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What will Theresa May do on Syria?

9 April 2018

6:20 PM

9 April 2018

6:20 PM

The suspected poison gas attack in Syria that killed dozens of people at the weekend continues to send shockwaves through Westminster. Speaking on an official trip to Sweden, the Prime Minister said she ‘utterly’ condemned the ‘barbaric’ attack. As for what action to take, Theresa May said that if it was confirmed as the doing of President Bashar al-Assad both his regime and its backers, including Russia, must be ‘held to account’. May said Britain is ‘discussing with our allies what action is necessary’.

But just as news of a chemical attack in Syria comes with a sense of déjà vu, so does the UK response. Ever since MPs rejected David Cameron’s call to intervene in 2013, inaction has been the best word to describe the British policy. Even if May were to win a Commons vote on military action, it’s not clear what options to intervene in Syria are left. Writing in the Telegraph, Johnny Mercer, the Conservative backbencher, urges the Prime Minister to be bold and cut out a vote in Parliament – ‘a uniquely useless way of conducting foreign policy’ that ‘in almost one action emasculates us on the world stage’. With the US and France threatening a ‘joint, strong response’, will May take his advice and join Britain’s allies? That Boris Johnson emphasised how the UK, the US and France must keep in close touch in a call with the acting US Secretary of State John Sullivan reveals that there is a certain nervousness in Whitehall that the UK might be left behind if Trump and Macron decide to act.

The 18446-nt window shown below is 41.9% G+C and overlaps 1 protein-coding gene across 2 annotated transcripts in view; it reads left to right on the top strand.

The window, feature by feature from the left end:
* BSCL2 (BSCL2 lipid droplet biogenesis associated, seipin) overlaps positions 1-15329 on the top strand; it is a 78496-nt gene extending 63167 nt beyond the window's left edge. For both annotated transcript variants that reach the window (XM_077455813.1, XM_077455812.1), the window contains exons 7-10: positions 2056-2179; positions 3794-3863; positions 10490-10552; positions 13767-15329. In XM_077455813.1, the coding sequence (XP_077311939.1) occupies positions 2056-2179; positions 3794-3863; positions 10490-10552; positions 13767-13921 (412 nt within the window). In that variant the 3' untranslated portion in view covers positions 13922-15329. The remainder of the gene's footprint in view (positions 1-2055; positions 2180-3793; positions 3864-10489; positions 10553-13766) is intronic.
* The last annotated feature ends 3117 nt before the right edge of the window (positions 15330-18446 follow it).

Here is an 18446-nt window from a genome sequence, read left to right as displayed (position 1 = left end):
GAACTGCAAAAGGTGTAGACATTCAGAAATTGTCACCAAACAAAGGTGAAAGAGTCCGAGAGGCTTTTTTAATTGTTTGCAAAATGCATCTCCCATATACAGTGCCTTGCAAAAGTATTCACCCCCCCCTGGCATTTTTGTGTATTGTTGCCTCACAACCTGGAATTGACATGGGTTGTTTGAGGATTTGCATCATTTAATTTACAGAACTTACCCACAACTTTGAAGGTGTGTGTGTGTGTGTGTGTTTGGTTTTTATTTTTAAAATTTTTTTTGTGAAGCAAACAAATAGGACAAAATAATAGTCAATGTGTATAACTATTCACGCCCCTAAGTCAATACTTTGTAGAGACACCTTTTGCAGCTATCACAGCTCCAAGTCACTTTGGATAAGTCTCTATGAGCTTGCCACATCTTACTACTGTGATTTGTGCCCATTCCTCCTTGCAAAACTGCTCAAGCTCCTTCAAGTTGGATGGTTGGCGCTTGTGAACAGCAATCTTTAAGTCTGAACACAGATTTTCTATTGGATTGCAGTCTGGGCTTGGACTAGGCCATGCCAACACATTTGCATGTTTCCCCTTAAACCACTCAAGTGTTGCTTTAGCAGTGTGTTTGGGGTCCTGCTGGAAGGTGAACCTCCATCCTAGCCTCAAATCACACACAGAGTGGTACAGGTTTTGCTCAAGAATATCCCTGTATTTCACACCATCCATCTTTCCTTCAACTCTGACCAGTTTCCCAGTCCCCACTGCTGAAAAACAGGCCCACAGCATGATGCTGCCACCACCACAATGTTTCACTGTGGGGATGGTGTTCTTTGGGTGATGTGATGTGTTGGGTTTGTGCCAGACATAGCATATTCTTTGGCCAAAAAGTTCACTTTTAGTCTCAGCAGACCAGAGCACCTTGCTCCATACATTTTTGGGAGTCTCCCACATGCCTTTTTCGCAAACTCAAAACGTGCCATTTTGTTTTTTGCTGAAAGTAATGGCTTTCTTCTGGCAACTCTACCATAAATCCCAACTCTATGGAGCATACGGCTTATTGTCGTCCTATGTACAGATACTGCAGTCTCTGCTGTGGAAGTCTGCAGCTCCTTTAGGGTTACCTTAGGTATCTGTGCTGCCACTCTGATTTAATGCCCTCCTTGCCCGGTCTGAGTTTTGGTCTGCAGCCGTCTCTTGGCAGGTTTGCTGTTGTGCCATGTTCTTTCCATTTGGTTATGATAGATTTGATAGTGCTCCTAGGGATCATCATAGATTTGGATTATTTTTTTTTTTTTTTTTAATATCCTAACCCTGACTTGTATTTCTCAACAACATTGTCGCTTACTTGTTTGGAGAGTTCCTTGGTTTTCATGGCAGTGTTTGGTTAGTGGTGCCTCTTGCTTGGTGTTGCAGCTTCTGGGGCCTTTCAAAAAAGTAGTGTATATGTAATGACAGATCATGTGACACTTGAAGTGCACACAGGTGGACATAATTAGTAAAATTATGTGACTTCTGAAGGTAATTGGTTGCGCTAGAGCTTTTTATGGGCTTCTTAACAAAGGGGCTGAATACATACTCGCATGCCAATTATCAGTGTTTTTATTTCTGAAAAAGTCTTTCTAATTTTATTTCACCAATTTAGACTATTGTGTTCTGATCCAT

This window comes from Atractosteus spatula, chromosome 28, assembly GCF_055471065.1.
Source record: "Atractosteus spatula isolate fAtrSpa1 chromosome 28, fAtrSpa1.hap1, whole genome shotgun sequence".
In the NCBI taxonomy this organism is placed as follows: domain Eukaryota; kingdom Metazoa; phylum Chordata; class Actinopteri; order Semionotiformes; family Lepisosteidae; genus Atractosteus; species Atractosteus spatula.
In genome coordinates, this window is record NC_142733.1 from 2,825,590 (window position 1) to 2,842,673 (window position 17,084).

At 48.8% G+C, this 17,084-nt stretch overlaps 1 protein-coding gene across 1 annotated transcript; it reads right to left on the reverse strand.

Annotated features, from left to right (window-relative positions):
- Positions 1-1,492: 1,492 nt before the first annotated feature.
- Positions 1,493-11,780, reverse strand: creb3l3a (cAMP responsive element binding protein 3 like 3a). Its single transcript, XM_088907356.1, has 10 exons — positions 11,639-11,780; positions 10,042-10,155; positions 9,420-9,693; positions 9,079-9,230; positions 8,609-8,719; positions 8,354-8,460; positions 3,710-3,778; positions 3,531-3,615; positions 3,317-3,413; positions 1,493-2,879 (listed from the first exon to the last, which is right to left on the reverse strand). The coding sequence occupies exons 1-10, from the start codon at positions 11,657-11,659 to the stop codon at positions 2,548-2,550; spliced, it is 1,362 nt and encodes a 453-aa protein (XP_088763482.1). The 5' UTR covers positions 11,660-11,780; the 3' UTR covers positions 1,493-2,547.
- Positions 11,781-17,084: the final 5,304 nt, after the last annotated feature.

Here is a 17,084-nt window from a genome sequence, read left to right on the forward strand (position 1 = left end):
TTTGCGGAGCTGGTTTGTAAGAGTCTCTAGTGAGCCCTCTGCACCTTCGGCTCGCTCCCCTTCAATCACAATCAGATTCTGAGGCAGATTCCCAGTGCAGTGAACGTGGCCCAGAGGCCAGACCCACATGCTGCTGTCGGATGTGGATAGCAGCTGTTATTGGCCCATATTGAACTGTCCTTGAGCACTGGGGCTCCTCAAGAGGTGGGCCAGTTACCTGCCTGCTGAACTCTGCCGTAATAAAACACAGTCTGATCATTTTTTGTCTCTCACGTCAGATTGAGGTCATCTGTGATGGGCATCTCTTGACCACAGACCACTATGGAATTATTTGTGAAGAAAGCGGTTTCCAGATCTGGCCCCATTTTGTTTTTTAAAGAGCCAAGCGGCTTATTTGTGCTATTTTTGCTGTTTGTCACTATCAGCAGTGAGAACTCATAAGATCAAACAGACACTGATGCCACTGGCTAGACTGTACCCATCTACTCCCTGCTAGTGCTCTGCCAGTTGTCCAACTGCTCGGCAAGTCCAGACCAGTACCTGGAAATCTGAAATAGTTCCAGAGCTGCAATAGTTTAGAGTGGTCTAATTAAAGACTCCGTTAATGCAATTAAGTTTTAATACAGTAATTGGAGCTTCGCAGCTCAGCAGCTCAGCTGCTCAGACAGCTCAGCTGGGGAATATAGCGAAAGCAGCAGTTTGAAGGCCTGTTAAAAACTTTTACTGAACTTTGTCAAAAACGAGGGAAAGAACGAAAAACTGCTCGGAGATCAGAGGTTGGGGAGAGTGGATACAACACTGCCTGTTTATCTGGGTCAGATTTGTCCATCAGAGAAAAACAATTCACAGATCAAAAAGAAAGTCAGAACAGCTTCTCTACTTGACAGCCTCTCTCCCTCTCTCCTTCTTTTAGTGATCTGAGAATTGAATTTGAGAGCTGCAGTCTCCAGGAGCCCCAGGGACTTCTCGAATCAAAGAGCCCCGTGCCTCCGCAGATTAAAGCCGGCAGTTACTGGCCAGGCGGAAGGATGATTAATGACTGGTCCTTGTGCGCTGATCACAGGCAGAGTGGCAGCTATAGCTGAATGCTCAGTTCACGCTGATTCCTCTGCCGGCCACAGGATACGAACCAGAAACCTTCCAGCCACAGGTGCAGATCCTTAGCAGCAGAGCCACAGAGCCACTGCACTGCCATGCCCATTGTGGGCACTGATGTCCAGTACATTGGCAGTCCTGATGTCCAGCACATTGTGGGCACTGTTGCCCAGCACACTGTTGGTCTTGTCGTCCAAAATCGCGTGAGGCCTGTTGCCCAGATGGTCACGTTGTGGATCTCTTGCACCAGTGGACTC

If Britain does join in, May ought not expect any support from the Leader of the Opposition. After an anonymous Labour spokesperson issued a limp statement on Sunday night suggesting that ‘anyone found responsible’ for using chemical weapons should be ‘brought to justice’, Jeremy Corbyn today dodged a question on whether Assad could possibly be to blame. But previous experience suggests that even if Assad is found to be the most likely culprit, Corbyn’s Labour won’t be in a rush to hold him to account. Whatever course of action May chooses for the country, she had best be prepared to go it alone.


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